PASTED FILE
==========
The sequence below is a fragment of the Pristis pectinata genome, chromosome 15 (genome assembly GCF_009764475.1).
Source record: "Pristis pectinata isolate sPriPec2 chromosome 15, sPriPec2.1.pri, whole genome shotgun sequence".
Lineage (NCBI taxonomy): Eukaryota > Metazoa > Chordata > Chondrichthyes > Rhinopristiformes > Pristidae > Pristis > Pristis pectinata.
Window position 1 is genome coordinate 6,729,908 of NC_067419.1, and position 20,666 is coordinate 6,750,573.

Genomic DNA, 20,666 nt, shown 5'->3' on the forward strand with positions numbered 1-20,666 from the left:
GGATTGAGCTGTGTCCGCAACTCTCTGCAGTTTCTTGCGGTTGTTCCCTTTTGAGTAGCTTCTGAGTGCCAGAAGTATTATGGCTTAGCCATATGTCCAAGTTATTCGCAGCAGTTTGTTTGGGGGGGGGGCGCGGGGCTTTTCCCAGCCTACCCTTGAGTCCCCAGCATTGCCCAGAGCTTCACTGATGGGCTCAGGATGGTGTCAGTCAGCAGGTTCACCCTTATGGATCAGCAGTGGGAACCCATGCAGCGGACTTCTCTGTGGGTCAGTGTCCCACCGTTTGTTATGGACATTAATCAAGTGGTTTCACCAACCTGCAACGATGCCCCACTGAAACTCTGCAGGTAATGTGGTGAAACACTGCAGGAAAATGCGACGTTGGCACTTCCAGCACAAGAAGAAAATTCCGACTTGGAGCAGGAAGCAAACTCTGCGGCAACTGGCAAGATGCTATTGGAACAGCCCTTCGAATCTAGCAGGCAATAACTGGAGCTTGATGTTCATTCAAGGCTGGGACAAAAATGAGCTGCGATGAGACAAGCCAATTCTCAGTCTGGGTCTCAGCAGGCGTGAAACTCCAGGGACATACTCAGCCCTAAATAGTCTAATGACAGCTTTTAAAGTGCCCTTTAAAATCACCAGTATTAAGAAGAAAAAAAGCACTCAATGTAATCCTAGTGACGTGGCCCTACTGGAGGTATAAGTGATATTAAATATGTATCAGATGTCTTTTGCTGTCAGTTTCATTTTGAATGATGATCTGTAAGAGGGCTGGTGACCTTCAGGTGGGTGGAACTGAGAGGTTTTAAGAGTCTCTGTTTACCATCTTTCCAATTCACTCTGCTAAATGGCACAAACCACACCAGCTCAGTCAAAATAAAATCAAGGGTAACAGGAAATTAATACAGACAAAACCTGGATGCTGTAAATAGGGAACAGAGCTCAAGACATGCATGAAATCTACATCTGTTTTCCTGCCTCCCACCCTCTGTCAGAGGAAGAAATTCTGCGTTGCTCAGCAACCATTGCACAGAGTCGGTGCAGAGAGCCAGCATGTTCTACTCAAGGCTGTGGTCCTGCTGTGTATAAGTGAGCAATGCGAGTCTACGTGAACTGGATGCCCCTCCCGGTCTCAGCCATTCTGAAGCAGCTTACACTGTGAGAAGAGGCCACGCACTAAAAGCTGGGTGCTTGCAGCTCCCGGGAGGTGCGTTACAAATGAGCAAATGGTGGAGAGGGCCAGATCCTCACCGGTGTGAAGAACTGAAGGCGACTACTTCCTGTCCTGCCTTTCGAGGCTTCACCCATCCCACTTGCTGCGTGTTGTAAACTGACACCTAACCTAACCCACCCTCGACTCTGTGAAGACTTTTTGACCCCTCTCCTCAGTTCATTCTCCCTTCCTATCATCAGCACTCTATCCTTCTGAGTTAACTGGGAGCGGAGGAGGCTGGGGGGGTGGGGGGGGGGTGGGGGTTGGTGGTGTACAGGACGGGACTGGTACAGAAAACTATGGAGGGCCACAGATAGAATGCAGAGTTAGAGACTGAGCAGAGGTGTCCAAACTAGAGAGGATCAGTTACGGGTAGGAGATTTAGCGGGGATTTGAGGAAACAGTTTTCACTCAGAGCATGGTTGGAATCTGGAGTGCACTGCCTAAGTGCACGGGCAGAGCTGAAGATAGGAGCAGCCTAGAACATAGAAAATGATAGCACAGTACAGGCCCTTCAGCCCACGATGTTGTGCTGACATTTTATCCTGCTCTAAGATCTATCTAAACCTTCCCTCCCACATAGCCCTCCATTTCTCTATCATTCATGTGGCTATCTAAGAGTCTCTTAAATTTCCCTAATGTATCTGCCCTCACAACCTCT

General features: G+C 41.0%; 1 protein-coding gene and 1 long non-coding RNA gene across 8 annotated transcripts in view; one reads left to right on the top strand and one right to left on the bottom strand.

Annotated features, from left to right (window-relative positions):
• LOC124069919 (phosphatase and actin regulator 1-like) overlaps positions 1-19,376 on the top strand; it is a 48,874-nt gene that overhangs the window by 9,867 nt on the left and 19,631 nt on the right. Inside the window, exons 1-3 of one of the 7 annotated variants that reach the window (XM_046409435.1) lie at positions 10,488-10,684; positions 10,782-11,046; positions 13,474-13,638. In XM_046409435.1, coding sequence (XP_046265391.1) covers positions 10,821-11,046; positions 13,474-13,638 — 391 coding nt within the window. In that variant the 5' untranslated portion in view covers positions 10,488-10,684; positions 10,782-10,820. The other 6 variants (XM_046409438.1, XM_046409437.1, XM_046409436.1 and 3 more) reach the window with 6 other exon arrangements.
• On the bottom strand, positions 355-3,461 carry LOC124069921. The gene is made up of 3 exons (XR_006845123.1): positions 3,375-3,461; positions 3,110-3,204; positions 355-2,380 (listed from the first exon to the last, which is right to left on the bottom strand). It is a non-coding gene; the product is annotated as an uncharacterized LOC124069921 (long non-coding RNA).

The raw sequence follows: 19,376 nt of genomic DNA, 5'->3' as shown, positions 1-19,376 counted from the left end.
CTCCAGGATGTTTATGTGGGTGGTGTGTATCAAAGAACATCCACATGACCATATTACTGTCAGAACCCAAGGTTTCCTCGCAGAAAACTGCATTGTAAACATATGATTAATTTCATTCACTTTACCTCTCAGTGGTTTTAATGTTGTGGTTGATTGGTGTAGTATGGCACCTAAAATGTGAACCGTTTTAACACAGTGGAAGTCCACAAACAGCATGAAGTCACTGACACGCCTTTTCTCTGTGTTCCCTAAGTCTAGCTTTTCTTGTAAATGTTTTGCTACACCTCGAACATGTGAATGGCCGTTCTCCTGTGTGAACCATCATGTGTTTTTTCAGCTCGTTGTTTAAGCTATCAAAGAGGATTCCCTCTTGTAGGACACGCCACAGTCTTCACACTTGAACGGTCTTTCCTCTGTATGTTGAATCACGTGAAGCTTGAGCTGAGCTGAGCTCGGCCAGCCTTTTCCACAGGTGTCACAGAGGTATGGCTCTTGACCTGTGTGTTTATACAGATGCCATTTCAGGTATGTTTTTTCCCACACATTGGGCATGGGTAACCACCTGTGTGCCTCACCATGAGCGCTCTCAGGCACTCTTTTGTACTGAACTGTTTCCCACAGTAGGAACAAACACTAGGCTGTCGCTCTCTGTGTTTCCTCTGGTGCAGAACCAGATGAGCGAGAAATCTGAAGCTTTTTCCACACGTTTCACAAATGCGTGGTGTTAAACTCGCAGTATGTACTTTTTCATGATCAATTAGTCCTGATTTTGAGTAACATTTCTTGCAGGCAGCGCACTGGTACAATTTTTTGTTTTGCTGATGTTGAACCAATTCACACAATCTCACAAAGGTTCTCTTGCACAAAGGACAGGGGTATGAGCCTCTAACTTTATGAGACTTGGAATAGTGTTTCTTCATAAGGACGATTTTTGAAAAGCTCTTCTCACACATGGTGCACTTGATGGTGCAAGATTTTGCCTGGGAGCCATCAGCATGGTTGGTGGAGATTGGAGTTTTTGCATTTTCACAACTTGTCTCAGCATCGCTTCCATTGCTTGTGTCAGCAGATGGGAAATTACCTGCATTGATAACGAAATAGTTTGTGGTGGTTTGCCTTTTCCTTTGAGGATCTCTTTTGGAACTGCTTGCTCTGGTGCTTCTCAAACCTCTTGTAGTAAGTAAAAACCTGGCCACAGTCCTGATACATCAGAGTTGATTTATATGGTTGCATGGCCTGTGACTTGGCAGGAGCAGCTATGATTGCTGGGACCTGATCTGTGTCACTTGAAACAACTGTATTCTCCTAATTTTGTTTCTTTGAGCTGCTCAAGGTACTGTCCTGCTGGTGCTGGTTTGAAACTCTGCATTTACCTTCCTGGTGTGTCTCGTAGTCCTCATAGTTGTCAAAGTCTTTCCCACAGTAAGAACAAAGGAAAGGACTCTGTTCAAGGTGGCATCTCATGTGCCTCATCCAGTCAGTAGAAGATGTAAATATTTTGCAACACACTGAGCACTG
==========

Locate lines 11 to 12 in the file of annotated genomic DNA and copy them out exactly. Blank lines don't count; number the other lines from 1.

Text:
The raw sequence follows: 19,376 nt of genomic DNA, 5'->3' as shown, positions 1-19,376 counted from the left end.
CTCCAGGATGTTTATGTGGGTGGTGTGTATCAAAGAACATCCACATGACCATATTACTGTCAGAACCCAAGGTTTCCTCGCAGAAAACTGCATTGTAAACATATGATTAATTTCATTCACTTTACCTCTCAGTGGTTTTAATGTTGTGGTTGATTGGTGTAGTATGGCACCTAAAATGTGAACCGTTTTAACACAGTGGAAGTCCACAAACAGCATGAAGTCACTGACACGCCTTTTCTCTGTGTTCCCTAAGTCTAGCTTTTCTTGTAAATGTTTTGCTACACCTCGAACATGTGAATGGCCGTTCTCCTGTGTGAACCATCATGTGTTTTTTCAGCTCGTTGTTTAAGCTATCAAAGAGGATTCCCTCTTGTAGGACACGCCACAGTCTTCACACTTGAACGGTCTTTCCTCTGTATGTTGAATCACGTGAAGCTTGAGCTGAGCTGAGCTCGGCCAGCCTTTTCCACAGGTGTCACAGAGGTATGGCTCTTGACCTGTGTGTTTATACAGATGCCATTTCAGGTATGTTTTTTCCCACACATTGGGCATGGGTAACCACCTGTGTGCCTCACCATGAGCGCTCTCAGGCACTCTTTTGTACTGAACTGTTTCCCACAGTAGGAACAAACACTAGGCTGTCGCTCTCTGTGTTTCCTCTGGTGCAGAACCAGATGAGCGAGAAATCTGAAGCTTTTTCCACACGTTTCACAAATGCGTGGTGTTAAACTCGCAGTATGTACTTTTTCATGATCAATTAGTCCTGATTTTGAGTAACATTTCTTGCAGGCAGCGCACTGGTACAATTTTTTGTTTTGCTGATGTTGAACCAATTCACACAATCTCACAAAGGTTCTCTTGCACAAAGGACAGGGGTATGAGCCTCTAACTTTATGAGACTTGGAATAGTGTTTCTTCATAAGGACGATTTTTGAAAAGCTCTTCTCACACATGGTGCACTTGATGGTGCAAGATTTTGCCTGGGAGCCATCAGCATGGTTGGTGGAGATTGGAGTTTTTGCATTTTCACAACTTGTCTCAGCATCGCTTCCATTGCTTGTGTCAGCAGATGGGAAATTACCTGCATTGATAACGAAATAGTTTGTGGTGGTTTGCCTTTTCCTTTGAGGATCTCTTTTGGAACTGCTTGCTCTGGTGCTTCTCAAACCTCTTGTAGTAAGTAAAAACCTGGCCACAGTCCTGATACATCAGAGTTGATTTATATGGTTGCATGGCCTGTGACTTGGCAGGAGCAGCTATGATTGCTGGGACCTGATCTGTGTCACTTGAAACAACTGTATTCTCCTAATTTTGTTTCTTTGAGCTGCTCAAGGTACTGTCCTGCTGGTGCTGGTTTGAAACTCTGCATTTACCTTCCTGGTGTGTCTCGTAGTCCTCATAGTTGTCAAAGTCTTTCCCACAGTAAGAACAAAGGAAAGGACTCTGTTCAAGGTGGCATCTCATGTGCCTCATCCAGTCAGTAGAAGATGTAAATATTTTGCAACACACTGAGCACTG